The Sicilian Language Through the Centuries

By Nino Russo –

A language is the soul of a people, it is what sets a people free, and it is the history of a people through the centuries. It is what distinguishes a people from another, not only because of the idiomatic differences but because it gives a spiritual identity to that people. Languages, in some countries, vary so much to the point that people do not understand each other from one geographical point to another. Such is the case with Italy, and Italy is a country, one country, under one government with a language, which is many centuries old. Such is not the case with Sicily. Sicily was a country, one country, with its own government, and its own language, a language which is many centuries old, but where, even with some variations, the inhabitants understand each other from any geographical point of the island they come. But Sicily is a small island, some may say; not so small, Sardinia is smaller, and so are all the other regions of Italy, where in some, within their own border they do not understand each other, if they speak their own dialect.

This phenomenon of uniformity of language was observed by many glottologists, one of which, the German Gerard Rohlfs, writes: “…exists in the island (Sicily) a unitarian dialect. The differences which one can find in the lexicon derive almost exclusively from the presence more or less of the Greek and Arab relics. The Latin lexicon presents, in the all island, such uniformity rarely to be found in the rest of Italy.” Still it does not mean that today’s Sicilian language, recent or even a few centuries old, was formed all at the same time, and if it was, quite a bit of it is now forever gone. Languages are always in motion. As with anything else, the process of evolution is omnipresent. Although some traits of our language are and remain “Sicilian”, still we can say that the Sicilian language is a language formed by strata.

Apuleius, a Sicilian writer of the second century A.D., calls the Sicilian Trilingual, because they could speak three languages:  Greek, Punic  and Latin. Later, with the Arab occupation, another language came into the mix with the others. And this is not the end of the stratification of our language, because with the arrival of the Normans, we have the French from Normandy added to our already complex language. With the end of the Norman dynasty, the kingdom of Sicily went to Frederick II, called “Splendor Mundi” for his exceptional knowledge on almost anything. Frederick, besides adding to the Sicilian with the German vocabulary (not much), initiated a revitalization of the Latin language across Sicily and Southern Italy in order to combat the religion of Islam. Hence, the Sicilian language lost the remaining archaic Latin forms, acquiring the younger ecclesiastic Latin which made the Sicilian language more elegant and more pleasing to the ear. Greek was still used though at this time, so much so that when Frederick II enacted his Costituzioni Melfitane (Amalfitan Constitutions), he had to publish them in Greek in Sicily, because Latin had almost been forgotten after so many centuries of being absent.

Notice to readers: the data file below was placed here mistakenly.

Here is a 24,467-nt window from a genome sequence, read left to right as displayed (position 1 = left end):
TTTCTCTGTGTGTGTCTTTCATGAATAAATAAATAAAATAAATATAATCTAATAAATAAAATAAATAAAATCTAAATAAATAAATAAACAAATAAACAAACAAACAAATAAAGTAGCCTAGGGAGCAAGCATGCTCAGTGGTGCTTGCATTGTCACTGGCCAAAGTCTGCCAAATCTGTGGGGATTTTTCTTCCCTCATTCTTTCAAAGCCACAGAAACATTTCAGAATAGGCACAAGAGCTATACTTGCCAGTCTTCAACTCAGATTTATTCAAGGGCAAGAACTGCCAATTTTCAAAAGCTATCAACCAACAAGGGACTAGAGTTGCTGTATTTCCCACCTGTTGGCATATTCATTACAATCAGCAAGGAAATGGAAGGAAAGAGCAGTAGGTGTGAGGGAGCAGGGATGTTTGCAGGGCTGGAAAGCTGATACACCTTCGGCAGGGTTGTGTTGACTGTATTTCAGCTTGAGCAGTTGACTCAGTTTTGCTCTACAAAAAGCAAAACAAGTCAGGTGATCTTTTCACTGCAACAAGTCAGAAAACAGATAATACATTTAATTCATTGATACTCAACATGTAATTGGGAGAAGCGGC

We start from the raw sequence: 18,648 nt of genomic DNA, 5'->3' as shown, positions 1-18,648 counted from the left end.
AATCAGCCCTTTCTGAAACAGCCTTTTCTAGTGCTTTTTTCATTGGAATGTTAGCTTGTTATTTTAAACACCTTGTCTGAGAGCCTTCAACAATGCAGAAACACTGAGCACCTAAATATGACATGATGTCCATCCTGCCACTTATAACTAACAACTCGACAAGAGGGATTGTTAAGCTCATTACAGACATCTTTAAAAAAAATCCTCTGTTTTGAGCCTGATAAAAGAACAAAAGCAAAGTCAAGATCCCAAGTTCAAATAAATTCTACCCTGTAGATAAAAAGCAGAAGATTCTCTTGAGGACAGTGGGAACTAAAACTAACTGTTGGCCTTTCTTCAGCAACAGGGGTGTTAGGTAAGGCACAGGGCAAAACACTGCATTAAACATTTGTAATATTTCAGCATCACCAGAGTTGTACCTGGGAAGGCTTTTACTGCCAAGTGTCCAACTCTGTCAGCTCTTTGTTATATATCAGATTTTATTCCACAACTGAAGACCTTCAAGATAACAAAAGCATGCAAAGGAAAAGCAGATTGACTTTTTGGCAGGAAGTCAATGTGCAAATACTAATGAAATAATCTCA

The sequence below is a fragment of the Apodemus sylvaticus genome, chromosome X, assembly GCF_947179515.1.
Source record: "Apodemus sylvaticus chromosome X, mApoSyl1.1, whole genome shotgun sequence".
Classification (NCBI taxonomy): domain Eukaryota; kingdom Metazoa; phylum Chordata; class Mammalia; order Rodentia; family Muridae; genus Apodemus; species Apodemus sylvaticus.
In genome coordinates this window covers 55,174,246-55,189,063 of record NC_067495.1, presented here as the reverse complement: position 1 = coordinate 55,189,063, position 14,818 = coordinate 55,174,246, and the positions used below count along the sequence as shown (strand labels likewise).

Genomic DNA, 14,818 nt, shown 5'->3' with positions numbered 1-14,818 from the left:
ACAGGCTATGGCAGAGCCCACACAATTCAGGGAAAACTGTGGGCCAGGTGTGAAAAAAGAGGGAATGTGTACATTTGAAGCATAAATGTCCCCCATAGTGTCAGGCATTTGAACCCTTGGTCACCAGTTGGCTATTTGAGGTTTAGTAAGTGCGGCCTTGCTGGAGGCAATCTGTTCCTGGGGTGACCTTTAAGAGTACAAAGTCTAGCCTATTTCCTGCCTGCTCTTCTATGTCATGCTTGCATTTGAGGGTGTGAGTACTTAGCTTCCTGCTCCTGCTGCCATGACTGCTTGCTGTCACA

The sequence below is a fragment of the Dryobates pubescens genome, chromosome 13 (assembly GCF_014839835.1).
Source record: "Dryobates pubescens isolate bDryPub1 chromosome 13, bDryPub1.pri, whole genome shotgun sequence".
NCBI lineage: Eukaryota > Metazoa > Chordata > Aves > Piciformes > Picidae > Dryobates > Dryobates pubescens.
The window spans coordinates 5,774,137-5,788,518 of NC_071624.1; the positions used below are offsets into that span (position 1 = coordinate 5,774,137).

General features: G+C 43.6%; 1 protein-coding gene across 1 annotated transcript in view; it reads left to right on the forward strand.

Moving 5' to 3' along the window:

The process of re-latinizzation, started by Frederick II, lasted until the XIV century, but in the meantime the Aragonese dynasty had taken hold in Sicily, which with the following Spanish domination gave the Sicilian language another stratum of vocabulary that lasts till our days. With the unification of Italy and the annexation of Sicily to Italy, and the imposition of the Italian language upon the Sicilians, yet another vocabulary was being placed on top of all the others, and it did not end here because Sicily would be subject to still another occupation in 1943 which added some Americanism to the language. Therefore we can summarize by saying that: the Sicano-Siculo language of three thousand years ago, was influenced:

1) The Greeks starting from the VII century B.C. from whom we still use quite a few words, such as:


         Sicilian                                               Greek                                          English

Vastasu Bastaz Porter (also: vulgar)
Cirasa  Kerasos Cherry
Ntamatu Thuma Stupid
Ntamari tammar To stun  –  amaze
Babbiari  Babazein  To kid around
Bucali Baukalis Pitcher   
Bummulu Bubulios Jug
Allippatu Lipos Mossy/Slippery
Anga Ango  Molar (also: to crush)
Carusu Keiro Boy
Grasta Rastra Flower pot
Pistiari Apestiein To eat
appizzari èpeson To go bad
cartedda kartallos Basket   (Latin cratellum)
cuddura kollyra  type of bread
naca  nake cradle
tuppiàri typto to knock


2) The Romans starting from the IV century B.C., but do not have much left of the archaic Latin, due to the fact that the Latin influence disappeared in Sicily because of the fall of the Roman Empire. The Latin that mostly survived in the language is from the re-lanitization that Roger II and Fredrick II executed in Sicily and Southern Italy after they organized the kingdom of Sicily. These are some of the ancient Latin words we still use in our everyday language:

             Sicilian                                               Latin                                                  English

Muscaloru                       Muscarium Fan
Grasciu Crassus Grease
Oggiallannu Hodie est annus  Last Year         
Antura Ante oram    A while ago (An hour  ago)
cartedda cratellum Basket
burnia hirnea Jar
cassata caseata Cheese cake


3)After all of this, the Arabs took over in 820 a.D., leaving great signs of influence of their language, which, as the Greek’s, last till today. These are some of the words we use, which have an Arab root:


                     Sicilian                                              Arabic                                                  English

azzizzari aziz to embellish
babbaluciu boubalàkion snail
burnia burniya jar
cassata qashatah sicilian cake
cafisu qafiz measure for liquids
gèbbia gabiya water storage for irrigation
giuggiulena giulgiulan sesame seed
mafia mahyas swagger or boldness/bravado
ràisi rais leader
saia saqiya canal (for irrigation)